There is continued debate in the medical and legal communities regarding physician participation in the execution of prisoners who have been sentenced to death. This issue typically receives renewed attention following events such as the legalization of physician-assisted death in Canada and 6 US states, as well as Washington, DC.1,2 Some have questioned why physician-assisted death should be allowed for general citizens but not for death row inmates.3

In addition, there have been numerous botched executions in the United States — including at least 10 in the last decade alone. Several states have come under fire for their use of the controversial sedative midazolam in lethal injections, which resulted in prolonged and painful inmate deaths. In the  case of one Oklahoma inmate, after it took an hour to find a vein for the first injection, a supervising physician (whose participation is said to be in violation of various sets of professional ethics) “announced that the inmate was unconscious, and therefore ready to receive the other 2 drugs that would actually kill him,” according to a 2017 report from the Death Penalty Information Center.4 “Those 2 drugs were known to cause excruciating pain if the recipient was conscious. However, Mr Lockett was not unconscious.” A few minutes after receiving these injections, the inmate was writhing, breathing heavily, and clenching his teeth. He died of a heart attack 43 minutes after the process began.

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This example further called into question the belief that lethal injection is a more humane, relatively painless method of execution. Following the Oklahoma case, a group of legal experts called the Death Penalty Committee of the Constitution Project issued 39 recommendations for reforming the current approach to lethal injection. One of the recommendations calls for jurisdictions to “ensure that qualified medical personnel are present at executions and responsible for all medically-related elements of executions.”5 While some doctors and other experts support this concept, others view it as a clear violation of the Hippocratic Oath.

To further explore the issue, including the main areas of controversy and implications for physicians, Medical Bag interviewed 2 experts who have written on the topic in the Journal of Law, Medicine, and Ethics and the Canadian Journal of Anesthesia: Paul J. Litton, JD, PhD, associate dean for faculty research and RB Price Professor of Law at the University of Missouri School of Law in Columbia,6 and Joel B. Zivot, MD, FRCP(C), associate professor of anesthesiology and surgery and adjunct professor at Emory University School of Law in Atlanta, Georgia.7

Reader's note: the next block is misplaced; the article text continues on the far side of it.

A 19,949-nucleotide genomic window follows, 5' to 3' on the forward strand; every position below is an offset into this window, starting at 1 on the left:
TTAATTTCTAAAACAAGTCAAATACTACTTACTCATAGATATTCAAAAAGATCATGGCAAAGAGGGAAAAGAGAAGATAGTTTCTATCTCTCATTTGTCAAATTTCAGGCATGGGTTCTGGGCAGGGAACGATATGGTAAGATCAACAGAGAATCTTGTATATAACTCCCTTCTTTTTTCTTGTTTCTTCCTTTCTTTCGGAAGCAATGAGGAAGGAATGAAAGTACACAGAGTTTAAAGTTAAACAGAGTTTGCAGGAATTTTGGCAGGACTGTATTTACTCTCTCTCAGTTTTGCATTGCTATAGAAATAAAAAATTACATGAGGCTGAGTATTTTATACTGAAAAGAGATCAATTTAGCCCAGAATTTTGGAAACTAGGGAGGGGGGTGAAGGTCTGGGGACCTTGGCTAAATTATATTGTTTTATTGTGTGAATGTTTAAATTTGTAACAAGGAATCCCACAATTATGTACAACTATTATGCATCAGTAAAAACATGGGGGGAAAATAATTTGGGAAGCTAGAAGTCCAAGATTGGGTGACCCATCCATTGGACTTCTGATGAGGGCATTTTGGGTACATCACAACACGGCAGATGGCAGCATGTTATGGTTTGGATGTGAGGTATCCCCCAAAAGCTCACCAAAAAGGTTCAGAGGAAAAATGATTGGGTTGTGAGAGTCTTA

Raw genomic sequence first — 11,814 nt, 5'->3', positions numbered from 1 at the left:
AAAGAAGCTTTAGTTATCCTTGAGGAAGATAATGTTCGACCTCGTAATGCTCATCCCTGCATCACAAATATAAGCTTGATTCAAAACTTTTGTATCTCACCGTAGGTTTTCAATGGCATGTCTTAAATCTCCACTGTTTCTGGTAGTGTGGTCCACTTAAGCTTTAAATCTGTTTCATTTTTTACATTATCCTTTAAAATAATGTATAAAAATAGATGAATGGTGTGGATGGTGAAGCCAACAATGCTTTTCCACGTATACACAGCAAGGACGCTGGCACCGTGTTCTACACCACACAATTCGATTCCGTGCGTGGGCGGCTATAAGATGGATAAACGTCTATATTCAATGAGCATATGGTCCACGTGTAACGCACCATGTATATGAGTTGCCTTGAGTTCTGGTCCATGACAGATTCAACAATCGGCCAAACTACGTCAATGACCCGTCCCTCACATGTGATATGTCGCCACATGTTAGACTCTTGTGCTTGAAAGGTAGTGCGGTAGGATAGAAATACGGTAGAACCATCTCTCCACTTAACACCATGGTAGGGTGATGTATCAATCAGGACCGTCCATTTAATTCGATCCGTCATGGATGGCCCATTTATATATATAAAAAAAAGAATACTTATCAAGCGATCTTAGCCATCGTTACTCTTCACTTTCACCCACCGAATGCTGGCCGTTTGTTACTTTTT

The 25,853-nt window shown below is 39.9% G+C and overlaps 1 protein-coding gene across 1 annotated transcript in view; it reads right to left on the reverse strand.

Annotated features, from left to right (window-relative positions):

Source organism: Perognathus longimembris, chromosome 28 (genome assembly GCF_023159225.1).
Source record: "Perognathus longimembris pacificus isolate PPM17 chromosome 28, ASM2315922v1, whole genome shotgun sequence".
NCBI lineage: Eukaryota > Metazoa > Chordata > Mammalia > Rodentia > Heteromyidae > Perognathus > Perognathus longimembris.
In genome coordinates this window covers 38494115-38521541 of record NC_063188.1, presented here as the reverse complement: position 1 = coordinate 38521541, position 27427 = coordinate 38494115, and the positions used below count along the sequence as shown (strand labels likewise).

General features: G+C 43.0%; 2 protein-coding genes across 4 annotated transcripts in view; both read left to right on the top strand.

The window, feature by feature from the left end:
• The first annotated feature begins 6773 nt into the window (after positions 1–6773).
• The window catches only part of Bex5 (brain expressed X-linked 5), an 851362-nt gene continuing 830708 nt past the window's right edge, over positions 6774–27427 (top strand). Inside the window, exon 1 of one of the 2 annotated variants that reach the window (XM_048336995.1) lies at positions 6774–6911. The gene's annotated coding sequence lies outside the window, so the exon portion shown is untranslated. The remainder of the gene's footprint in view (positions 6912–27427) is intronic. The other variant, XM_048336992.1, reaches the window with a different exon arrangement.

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Medical Bag: What are some of the main points of contention around the issue of physician participation in executions?

Dr Litton: The main points of contention concern the application of the Hippocratic ethical orientation of patient care — the idea that a physician must act in the best interest of the patient — in the context of executions. If that ethical orientation is binding in that context, does respecting the inmate mean that a physician may not participate in acts that kill that inmate? Or does respecting the inmate permit physician participation if the physician can reduce the risk for unnecessary suffering during the execution — an event that would presumably occur regardless of the physician’s participation?

Another point of debate is whether the Hippocratic Oath is binding in this context. One might think it is not because the context is very different from the normal clinical setting. On the other hand, some people argue that physicians should not participate precisely because this is a non-medical use of their skills.

Dr Zivot: The so-called “lethal injection” is currently the most common method of capital punishment in the United States. Lethal injection, as casually conceived by doctors in Oklahoma, has the look and feel of a medical act. Furthermore, some capital punishment states legislate physician involvement even when that involvement is opposed by national physician organizations and some state medical licensing boards. Ethically, physician participation in lethal injection has been rejected as not within the scope of medicine. Physician opponents of this view claim that the presence of a doctor will reduce suffering associated with death by lethal injection.

Moreover, physician proponents suggest a mandate that reconfigures lethal injection as being akin to death by a terminal illness, so the physician is practicing a form of palliative care. Doctors can only work within a doctor-patient relationship, and an inmate does not become a patient simply because a physician is present. Further, there is no evidence that suggests that a physician can reduce suffering in any material way. To be lawful, lethal injection must be a punishment that is not cruel, according to the 8th amendment to the US Constitution. The Supreme Court has wrongly permitted many lethal injections to go forward and claims that lethal injection is not an 8th amendment violation, regardless of physician involvement.